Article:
While in rehearsals for the pilot, however, the comedian experienced severe chills and night sweats; a biopsy revealed he had an aggressive form of non-Hodgkin’s lymphoma. His response to the doctor was immediate: “Just my luck. I get the one not named after the guy.”
“My instinct was to go for the laugh,” Schimmel said recently, looking fit eight years into his remission. He realized that even though he had just been told he had cancer, he hadn’t been told he was going to die. To prove it, he was going to do the one thing that showed he was very much alive, which was to make people laugh.
His audience consisted of fellow patients in the chemotherapy room at the Mayo Clinic in Phoenix—“the toughest room I ever worked,” he said. “But remembering what Norman Cousins said about the healing power of humor ... [made] me want to be part of their recovery. I want to help them to feel good, even for a short time…. For in the moment that they laughed, in that one moment, they weren’t sick, and they weren’t afraid.”
Schimmel traces his own survivor’s spirit to his parents, Betty and Otto Schimmel, who survived Mauthausen and Auschwitz, respectively. During the most grueling part of chemo—when he briefly considered suicide—the comic was fortified by Otto Schimmel’s words about how he had traversed a Nazi death march. The prisoner had remembered a Nazi’s admonition: “If you want to live, keep moving.”
Doctors first warned Schimmel that he might be prone to cancer when he was 13, and they performed surgery on an undescended testicle. Nevertheless, Robert proved to be a class clown with a predilection for trouble. When he failed his German final exam in high school, he declared that the teacher was anti-Semitic: “My father went apes—- and threatened to sue the district,” the comic said. “He even got a Jewish German teacher to re-administer my final exam, but I got a worse grade from her than I did the original teacher.”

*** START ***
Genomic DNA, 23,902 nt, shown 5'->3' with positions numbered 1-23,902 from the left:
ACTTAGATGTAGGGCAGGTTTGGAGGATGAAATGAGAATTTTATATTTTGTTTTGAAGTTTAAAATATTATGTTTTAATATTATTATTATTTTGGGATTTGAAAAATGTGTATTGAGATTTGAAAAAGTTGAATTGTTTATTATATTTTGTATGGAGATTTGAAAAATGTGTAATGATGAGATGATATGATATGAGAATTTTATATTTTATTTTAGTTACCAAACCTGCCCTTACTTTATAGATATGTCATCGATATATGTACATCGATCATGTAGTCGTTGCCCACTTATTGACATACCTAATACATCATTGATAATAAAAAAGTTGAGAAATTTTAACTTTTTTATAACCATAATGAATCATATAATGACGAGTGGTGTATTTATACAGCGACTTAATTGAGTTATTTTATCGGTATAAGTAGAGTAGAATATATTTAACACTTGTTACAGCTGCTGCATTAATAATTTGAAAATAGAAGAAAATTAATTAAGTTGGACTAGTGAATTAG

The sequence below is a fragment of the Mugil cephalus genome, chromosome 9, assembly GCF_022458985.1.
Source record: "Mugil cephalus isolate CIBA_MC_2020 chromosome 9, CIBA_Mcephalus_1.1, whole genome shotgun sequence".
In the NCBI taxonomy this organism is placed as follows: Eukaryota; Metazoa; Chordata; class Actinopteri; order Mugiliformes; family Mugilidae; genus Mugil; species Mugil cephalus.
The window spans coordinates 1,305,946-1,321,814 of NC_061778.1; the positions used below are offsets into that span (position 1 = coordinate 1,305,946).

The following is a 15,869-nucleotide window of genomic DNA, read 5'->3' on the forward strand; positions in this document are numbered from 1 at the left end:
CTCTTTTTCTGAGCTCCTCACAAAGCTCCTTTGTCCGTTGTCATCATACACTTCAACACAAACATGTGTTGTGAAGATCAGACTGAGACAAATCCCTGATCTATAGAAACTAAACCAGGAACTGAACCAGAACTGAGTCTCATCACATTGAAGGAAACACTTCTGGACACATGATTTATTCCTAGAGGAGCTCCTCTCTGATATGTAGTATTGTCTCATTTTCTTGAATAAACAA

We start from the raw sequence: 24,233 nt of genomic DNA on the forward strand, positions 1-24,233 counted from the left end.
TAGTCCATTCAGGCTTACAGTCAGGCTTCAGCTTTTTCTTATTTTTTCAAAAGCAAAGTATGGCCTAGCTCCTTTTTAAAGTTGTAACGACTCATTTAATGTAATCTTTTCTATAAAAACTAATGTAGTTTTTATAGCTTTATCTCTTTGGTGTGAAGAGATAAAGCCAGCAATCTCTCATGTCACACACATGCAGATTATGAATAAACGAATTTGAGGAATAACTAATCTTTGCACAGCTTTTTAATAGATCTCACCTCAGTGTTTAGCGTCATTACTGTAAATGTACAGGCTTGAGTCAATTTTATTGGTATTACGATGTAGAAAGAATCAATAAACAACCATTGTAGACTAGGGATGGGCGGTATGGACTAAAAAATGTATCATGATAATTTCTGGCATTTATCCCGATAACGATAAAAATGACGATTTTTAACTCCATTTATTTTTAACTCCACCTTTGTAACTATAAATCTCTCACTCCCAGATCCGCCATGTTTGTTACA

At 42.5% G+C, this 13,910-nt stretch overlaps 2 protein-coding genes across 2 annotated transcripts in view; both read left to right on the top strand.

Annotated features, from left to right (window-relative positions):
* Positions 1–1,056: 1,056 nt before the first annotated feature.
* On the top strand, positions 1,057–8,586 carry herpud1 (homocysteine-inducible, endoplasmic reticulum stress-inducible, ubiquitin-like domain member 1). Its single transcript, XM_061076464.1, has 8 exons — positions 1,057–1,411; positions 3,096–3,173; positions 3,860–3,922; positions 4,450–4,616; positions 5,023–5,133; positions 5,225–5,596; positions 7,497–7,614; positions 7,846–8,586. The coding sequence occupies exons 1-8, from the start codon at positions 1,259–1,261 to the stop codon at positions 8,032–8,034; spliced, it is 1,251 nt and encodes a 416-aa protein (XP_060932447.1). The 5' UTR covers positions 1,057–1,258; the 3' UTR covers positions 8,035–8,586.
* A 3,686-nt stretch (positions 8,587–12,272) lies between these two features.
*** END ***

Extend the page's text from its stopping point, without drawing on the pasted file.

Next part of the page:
Schimmel went on to work as a stereo salesman in Phoenix, never envisioning a career as a comic, nor even attending a comedy club until he visited his sister in Los Angeles and she signed him up for an open mic night at The Improv—without telling him—20 years ago, when he was in his early 30s. The club’s owner chanced to pull Schimmel’s name out of a hat and heckled him until he ventured onstage. Schimmel riffed; the audience laughed; and the owner offered him future gigs.
“So I quit my job, put the Phoenix house up for sale and my [then-wife] and I loaded our belongings on a U-Haul to drive to Los Angeles,” he said. “I got off the Hollywood Freeway to show her where I was going to be working—and it turned out the club had burned down the night before.”
Schimmel stayed in Los Angeles, supporting himself as a salesman and working open mic shows until he could support his family as a comedian.
When his 3-year-old son, Derek, was diagnosed with cancer in the 1980s, Schimmel found solace in the Book of Job: “The story talks about whether one can have faith when s—- happens, and I always had faith,” he said. “I think the real you comes out when you hit bottom. That’s when you find out who you really are.”
Later, between Schimmel’s own chemotherapy treatments, he incorporated his illness into his nightclub act, complete with a slide show of his deterioration. (“That’s me when they told me what the co-pay was,” he quips about one skeletal-looking picture.) Club owners warned him that audiences wouldn’t appreciate the dark subject matter, but viewers roared with laughter, rewarding him with standing ovations and rushing to hug him after each show.
Later, the slide show incorporated photos of the now-healthy comic; his wife, Melissa; and his children (there is one of the late Derek as well). Schimmel just taped a Showtime special, and he performs numerous standup shows a year but still spends a good deal of time speaking to (and joking with) cancer patients.
“How can I say ‘no’ when people reach out to me? If there is a reason I survived, that’s it.”